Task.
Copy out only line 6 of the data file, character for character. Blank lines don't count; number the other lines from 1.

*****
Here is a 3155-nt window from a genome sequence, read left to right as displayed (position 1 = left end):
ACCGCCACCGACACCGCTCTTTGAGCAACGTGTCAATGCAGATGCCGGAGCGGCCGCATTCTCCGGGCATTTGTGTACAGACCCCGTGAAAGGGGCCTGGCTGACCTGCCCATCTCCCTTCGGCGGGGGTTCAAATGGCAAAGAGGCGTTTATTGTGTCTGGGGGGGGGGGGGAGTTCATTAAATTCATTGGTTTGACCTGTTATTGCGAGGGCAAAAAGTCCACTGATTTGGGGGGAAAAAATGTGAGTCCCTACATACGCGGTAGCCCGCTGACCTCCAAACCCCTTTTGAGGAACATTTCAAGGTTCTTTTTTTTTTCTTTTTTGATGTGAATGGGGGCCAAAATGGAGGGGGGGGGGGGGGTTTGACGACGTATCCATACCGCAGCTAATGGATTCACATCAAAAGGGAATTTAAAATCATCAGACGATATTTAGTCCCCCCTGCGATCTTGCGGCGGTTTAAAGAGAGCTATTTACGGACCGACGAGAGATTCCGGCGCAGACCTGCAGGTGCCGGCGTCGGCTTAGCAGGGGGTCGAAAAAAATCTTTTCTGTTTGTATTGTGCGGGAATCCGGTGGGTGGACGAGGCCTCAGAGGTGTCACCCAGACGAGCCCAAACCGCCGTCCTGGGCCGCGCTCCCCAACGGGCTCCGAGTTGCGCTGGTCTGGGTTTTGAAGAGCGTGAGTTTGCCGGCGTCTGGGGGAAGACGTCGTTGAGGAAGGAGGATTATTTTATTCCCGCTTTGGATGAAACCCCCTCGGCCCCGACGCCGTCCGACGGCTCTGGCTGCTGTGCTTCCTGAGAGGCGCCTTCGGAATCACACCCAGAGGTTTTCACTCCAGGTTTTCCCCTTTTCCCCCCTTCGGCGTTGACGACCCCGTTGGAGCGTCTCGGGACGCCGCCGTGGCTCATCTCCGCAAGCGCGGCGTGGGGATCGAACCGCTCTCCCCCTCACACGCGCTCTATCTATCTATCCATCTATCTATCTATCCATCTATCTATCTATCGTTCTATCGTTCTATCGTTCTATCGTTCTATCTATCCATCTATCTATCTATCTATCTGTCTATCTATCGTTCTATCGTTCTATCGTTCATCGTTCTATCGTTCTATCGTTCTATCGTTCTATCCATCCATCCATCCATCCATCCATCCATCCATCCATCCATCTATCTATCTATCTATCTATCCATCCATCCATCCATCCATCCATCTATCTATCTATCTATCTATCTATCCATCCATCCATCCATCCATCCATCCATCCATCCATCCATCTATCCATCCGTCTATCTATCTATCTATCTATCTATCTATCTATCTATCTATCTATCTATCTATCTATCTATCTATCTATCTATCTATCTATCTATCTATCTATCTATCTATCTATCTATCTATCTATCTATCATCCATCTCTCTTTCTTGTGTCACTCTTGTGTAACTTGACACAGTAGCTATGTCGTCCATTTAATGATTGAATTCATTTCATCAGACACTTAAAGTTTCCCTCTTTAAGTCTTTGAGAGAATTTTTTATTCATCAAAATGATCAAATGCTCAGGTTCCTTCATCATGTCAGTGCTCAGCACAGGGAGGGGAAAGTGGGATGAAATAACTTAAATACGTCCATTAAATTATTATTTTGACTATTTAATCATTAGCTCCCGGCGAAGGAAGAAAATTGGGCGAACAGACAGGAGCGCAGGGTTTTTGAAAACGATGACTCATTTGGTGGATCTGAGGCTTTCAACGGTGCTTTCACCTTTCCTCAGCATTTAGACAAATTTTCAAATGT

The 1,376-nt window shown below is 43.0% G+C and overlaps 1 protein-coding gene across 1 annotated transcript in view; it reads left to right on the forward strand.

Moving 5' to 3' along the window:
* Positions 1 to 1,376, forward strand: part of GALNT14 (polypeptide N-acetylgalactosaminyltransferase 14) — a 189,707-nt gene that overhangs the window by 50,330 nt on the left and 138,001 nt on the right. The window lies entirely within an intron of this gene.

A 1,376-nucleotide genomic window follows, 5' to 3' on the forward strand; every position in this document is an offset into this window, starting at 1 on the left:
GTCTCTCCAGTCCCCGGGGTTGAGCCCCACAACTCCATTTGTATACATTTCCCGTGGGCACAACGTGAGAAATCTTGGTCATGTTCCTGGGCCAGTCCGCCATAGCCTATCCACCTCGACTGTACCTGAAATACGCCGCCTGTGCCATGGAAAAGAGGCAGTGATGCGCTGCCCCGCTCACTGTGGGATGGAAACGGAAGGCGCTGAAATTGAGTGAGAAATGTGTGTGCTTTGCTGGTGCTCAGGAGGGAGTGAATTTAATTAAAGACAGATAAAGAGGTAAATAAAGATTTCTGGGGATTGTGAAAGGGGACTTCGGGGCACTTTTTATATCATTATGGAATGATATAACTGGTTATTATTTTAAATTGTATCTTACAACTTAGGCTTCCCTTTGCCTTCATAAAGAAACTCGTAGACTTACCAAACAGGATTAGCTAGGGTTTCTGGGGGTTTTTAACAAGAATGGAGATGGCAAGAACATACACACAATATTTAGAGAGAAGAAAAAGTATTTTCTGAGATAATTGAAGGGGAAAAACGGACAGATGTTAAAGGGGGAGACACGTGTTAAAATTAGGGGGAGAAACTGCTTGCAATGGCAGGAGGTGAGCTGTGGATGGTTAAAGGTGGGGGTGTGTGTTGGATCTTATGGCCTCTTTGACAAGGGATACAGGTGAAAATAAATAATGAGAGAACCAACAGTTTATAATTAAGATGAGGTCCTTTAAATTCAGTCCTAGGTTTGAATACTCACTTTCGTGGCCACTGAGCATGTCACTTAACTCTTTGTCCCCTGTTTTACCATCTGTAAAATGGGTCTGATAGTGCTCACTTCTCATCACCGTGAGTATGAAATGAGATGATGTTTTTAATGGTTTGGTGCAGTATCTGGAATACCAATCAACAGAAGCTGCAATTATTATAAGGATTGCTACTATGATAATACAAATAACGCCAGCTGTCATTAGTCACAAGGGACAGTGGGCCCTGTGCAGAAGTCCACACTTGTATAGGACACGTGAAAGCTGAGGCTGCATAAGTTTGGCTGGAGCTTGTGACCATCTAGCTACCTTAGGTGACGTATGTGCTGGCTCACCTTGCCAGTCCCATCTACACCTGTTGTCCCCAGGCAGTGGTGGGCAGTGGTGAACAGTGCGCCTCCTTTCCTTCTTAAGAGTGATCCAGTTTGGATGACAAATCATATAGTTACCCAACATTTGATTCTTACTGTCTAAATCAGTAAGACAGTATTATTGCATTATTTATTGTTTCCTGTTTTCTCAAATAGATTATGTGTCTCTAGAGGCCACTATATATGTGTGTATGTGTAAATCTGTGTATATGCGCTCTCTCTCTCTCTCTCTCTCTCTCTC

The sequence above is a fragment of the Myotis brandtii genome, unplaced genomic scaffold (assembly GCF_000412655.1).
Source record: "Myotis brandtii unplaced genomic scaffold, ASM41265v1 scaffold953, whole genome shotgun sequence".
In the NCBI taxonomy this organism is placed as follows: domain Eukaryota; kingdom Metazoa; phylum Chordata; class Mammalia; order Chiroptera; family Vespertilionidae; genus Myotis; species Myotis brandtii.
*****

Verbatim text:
A 1,376-nucleotide genomic window follows, 5' to 3' on the forward strand; every position in this document is an offset into this window, starting at 1 on the left: